Tuesday, February 8, 2011

One Slip Away

One Slip Away

Last week, my father was leaving the gym after a workout, when slipped and fell, hitting his head on the ice.

He was spotted quickly, and the first-responder, his trainer, arrived in under 4 minutes. His head in a pool of blood, he had a pulse, but was ghostly white and not breathing.

Within 15 seconds of CPR, he started breathing again.

EMS was dispatched. He was completely unresponsive. A medical helicopter was requested, but not available due to the winter weather. He was taken by squad to the local hospital.

His trainer called me from the ER. He remained comatose, and was not even responding to pain. This lead the emergency physician to suspect that my dad was bleeding into his brain.

600 miles away, I was paralyzed with fear, driving a van with 3 fussy boys. We made an emergency bathroom stop at our church, which was of course locked. While my dad’s trainer informed me of my dad’s critical condition, I had no choice but to let one of my boys pee on a tree in the church parking lot.

For a period of about 2 hours, I prepared myself that my father was going to die—or at least never be himself again. I wore grooves in the floor from pacing. I couldn’t get a flight home that night owing to the recent blizzard.

Then, a phone call to the ER. He was intubated and on a ventilator. Still not moving or responding to pain. But the head CT scan was normal—no bleed.

Normal? Even the emergency physician was baffled.

My dad was “stabilized”, then transported to a nearby trauma center.

The evaluation continued. A second head CT scan was also normal. He had fractured a vertebrae in his back. He started to follow some simple commands, and was moving all extremities.

I talked to my cousin who lives about minutes from the hospital. The forecast was for a “break” in the storm overnight. I booked a medical flight at 5:40 am the next morning. I have to guess about my return—5 days.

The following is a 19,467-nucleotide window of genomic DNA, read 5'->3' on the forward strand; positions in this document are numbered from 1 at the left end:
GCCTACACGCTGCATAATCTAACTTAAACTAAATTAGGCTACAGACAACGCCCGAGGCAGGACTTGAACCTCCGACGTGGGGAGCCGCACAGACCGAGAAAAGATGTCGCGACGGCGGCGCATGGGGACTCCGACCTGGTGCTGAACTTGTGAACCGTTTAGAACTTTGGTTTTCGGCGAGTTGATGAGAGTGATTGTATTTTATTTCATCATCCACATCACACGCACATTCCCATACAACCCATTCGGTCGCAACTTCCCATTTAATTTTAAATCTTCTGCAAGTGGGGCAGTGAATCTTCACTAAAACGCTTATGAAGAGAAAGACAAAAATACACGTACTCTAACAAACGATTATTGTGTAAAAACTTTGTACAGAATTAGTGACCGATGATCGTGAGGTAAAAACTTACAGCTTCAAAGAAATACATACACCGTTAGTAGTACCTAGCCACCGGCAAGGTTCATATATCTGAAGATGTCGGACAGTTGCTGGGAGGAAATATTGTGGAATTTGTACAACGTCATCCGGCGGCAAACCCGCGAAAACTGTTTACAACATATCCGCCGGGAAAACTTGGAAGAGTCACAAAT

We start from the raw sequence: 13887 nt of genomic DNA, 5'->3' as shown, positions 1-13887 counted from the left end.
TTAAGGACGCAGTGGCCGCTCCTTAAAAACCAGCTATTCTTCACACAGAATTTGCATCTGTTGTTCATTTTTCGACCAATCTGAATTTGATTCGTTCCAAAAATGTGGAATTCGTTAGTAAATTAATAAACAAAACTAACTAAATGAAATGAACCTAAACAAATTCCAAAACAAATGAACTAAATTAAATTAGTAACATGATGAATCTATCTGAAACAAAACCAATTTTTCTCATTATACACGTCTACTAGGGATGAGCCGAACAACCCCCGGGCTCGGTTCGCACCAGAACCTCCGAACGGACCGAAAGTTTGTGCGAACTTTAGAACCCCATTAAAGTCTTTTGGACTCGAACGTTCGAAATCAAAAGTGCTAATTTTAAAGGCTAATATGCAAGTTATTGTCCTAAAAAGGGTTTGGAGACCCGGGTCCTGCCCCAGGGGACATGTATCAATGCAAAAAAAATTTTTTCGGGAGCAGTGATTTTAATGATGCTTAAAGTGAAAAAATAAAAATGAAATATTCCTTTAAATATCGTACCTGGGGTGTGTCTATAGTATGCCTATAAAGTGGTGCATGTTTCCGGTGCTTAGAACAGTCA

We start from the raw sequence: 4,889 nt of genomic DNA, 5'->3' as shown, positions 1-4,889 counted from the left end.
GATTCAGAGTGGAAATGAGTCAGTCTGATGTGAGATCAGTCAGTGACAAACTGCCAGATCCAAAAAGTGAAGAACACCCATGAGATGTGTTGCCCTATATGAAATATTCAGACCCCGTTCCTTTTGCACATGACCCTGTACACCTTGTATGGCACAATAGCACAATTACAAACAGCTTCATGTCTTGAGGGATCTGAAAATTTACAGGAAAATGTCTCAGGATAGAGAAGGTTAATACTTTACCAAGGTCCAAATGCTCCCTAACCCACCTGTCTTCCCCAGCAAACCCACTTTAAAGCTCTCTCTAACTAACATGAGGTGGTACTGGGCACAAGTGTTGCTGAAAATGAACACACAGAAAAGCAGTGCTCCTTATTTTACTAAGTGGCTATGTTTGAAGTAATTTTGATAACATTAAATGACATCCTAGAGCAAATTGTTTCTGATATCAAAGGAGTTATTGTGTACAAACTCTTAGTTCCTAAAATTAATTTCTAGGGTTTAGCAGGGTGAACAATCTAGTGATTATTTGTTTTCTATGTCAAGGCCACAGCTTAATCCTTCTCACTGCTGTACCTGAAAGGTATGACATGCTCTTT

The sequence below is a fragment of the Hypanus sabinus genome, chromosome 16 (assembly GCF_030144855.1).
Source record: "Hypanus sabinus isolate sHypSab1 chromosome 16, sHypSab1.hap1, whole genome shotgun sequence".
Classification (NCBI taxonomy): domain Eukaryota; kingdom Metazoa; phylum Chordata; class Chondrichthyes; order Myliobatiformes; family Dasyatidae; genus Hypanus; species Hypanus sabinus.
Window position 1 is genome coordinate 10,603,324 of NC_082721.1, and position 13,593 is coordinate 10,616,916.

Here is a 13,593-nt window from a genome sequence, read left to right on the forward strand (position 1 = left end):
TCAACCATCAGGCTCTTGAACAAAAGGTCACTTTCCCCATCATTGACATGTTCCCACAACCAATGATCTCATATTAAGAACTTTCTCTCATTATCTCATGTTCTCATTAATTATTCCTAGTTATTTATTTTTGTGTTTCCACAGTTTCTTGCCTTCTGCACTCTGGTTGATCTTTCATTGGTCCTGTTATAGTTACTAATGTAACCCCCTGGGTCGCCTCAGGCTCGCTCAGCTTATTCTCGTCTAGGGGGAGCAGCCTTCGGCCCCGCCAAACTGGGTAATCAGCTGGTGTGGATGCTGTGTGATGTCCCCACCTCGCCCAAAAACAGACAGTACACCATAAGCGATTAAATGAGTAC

Mom-E and I get the boys to bed. They sense my fear and restleness. Big Brother says a sincere prayer for Pa-Pa. Little Brother asks if they can give Pa-Pa a band-aid. Bab-E Brother smiles and babbles. All 3 of my boys are beautifully kind creatures.

I pack for blizzard-like weather. We continue to pray; the black suit stays in the closet. I trust that it won’t be needed. Mom-E prepares mentally—as best as possible given the circumstances—for my absence.

I sleep for 3.5 hours, but it feels like 3.5 minutes. I make my flights without incident. The winter storm tracks just north of my destination.

My cousin and her husband pick me up at the airport. 16 hours later, I’m in the ICU visiting my dad. He’s off the ventilator. He’s sitting up, moving, and talking. He’s trying to piece together what happened. He’s a little loopy from all of the sedative medication. For the first time in my life, I get a glimpse of what my dad is like “drunk”—cheerful, perseverative, and spouting off random phrases like “shoot the juice through me Bruce” when asked if he wants pain medication.

Fast forward 4 more days. Dad has been discharged home from the hospital. He has “escaped” with only a nasty concussion and a non-surgical fracture of one vertebrae in his back. He’ll have to wear a protective brace for about 3 weeks and use a walker for a little while, but that’s it. He’s very sore, and a little dizzy and uncoordinated at times, but otherwise he’s pretty much back to himself.

My mind and heart have run the gamut of emotions over the past week.

It was a very strange feeling to have thought (for at least a few hours) that my father was going to die, only to “get him back”. It is rare in life to get such a “second chance.” I know we will both make the most of this opportunity.

I leave you with several thoughts regarding this “event”. Some are new to me, others were reaffirmed.

--Take nothing in life for granted. We’re all “One Slip Away” from a life-changing event. Be mindful of that, but don’t live in fear.

--Miracles happen every day. My father was found within minutes of his fall, and attended to by someone who knew CPR. His fall didn’t cause him to bleed into his brain, he wasn’t paralyzed, and he suffered no other internal injuries. An inch to the left or right, or a different parking spot hidden from view, and the outcome could’ve been completely different. I was able to get a flight to be with him in between blasts of the winter storms. If God can move mountains and part the sea, he can certainly alter the trajectory of a blizzard.